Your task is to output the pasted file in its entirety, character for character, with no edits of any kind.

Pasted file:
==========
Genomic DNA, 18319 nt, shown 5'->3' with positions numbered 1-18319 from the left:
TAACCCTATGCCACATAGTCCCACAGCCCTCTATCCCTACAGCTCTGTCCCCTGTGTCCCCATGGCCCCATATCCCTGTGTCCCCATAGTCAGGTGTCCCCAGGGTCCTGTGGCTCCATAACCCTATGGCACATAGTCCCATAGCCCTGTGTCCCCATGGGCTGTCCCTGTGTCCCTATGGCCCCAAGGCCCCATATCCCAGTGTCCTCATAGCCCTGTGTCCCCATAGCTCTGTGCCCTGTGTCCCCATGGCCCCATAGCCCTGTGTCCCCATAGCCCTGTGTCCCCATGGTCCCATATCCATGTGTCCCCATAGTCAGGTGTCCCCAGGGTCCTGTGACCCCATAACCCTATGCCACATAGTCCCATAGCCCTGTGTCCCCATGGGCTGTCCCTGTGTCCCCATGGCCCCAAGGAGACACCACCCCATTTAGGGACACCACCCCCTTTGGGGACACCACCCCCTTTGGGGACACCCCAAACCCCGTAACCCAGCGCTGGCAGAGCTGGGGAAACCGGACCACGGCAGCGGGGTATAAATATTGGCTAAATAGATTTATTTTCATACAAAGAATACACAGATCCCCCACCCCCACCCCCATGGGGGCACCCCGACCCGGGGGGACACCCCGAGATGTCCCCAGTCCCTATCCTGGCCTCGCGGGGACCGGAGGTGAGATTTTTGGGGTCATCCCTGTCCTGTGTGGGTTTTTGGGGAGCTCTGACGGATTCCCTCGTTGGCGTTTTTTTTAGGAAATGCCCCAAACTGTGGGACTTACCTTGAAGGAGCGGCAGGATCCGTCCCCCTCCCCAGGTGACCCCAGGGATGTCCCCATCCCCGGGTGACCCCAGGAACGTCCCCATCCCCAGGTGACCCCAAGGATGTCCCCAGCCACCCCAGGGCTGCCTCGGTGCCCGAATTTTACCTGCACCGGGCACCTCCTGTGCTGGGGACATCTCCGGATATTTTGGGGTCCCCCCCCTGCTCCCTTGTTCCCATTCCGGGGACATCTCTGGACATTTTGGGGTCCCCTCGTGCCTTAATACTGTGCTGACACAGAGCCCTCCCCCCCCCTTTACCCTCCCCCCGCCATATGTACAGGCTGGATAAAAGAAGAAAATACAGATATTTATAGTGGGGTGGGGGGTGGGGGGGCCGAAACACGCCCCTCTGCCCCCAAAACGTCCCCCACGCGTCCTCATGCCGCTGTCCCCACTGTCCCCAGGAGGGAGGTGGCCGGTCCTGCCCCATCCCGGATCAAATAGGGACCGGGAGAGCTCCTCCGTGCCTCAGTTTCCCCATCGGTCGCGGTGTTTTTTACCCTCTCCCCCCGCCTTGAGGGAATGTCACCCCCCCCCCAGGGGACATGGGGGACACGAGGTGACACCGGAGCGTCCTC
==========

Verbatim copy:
Genomic DNA, 18319 nt, shown 5'->3' with positions numbered 1-18319 from the left:
TAACCCTATGCCACATAGTCCCACAGCCCTCTATCCCTACAGCTCTGTCCCCTGTGTCCCCATGGCCCCATATCCCTGTGTCCCCATAGTCAGGTGTCCCCAGGGTCCTGTGGCTCCATAACCCTATGGCACATAGTCCCATAGCCCTGTGTCCCCATGGGCTGTCCCTGTGTCCCTATGGCCCCAAGGCCCCATATCCCAGTGTCCTCATAGCCCTGTGTCCCCATAGCTCTGTGCCCTGTGTCCCCATGGCCCCATAGCCCTGTGTCCCCATAGCCCTGTGTCCCCATGGTCCCATATCCATGTGTCCCCATAGTCAGGTGTCCCCAGGGTCCTGTGACCCCATAACCCTATGCCACATAGTCCCATAGCCCTGTGTCCCCATGGGCTGTCCCTGTGTCCCCATGGCCCCAAGGAGACACCACCCCATTTAGGGACACCACCCCCTTTGGGGACACCACCCCCTTTGGGGACACCCCAAACCCCGTAACCCAGCGCTGGCAGAGCTGGGGAAACCGGACCACGGCAGCGGGGTATAAATATTGGCTAAATAGATTTATTTTCATACAAAGAATACACAGATCCCCCACCCCCACCCCCATGGGGGCACCCCGACCCGGGGGGACACCCCGAGATGTCCCCAGTCCCTATCCTGGCCTCGCGGGGACCGGAGGTGAGATTTTTGGGGTCATCCCTGTCCTGTGTGGGTTTTTGGGGAGCTCTGACGGATTCCCTCGTTGGCGTTTTTTTTAGGAAATGCCCCAAACTGTGGGACTTACCTTGAAGGAGCGGCAGGATCCGTCCCCCTCCCCAGGTGACCCCAGGGATGTCCCCATCCCCGGGTGACCCCAGGAACGTCCCCATCCCCAGGTGACCCCAAGGATGTCCCCAGCCACCCCAGGGCTGCCTCGGTGCCCGAATTTTACCTGCACCGGGCACCTCCTGTGCTGGGGACATCTCCGGATATTTTGGGGTCCCCCCCCTGCTCCCTTGTTCCCATTCCGGGGACATCTCTGGACATTTTGGGGTCCCCTCGTGCCTTAATACTGTGCTGACACAGAGCCCTCCCCCCCCCTTTACCCTCCCCCCGCCATATGTACAGGCTGGATAAAAGAAGAAAATACAGATATTTATAGTGGGGTGGGGGGTGGGGGGGCCGAAACACGCCCCTCTGCCCCCAAAACGTCCCCCACGCGTCCTCATGCCGCTGTCCCCACTGTCCCCAGGAGGGAGGTGGCCGGTCCTGCCCCATCCCGGATCAAATAGGGACCGGGAGAGCTCCTCCGTGCCTCAGTTTCCCCATCGGTCGCGGTGTTTTTTACCCTCTCCCCCCGCCTTGAGGGAATGTCACCCCCCCCCCAGGGGACATGGGGGACACGAGGTGACACCGGAGCGTCCTC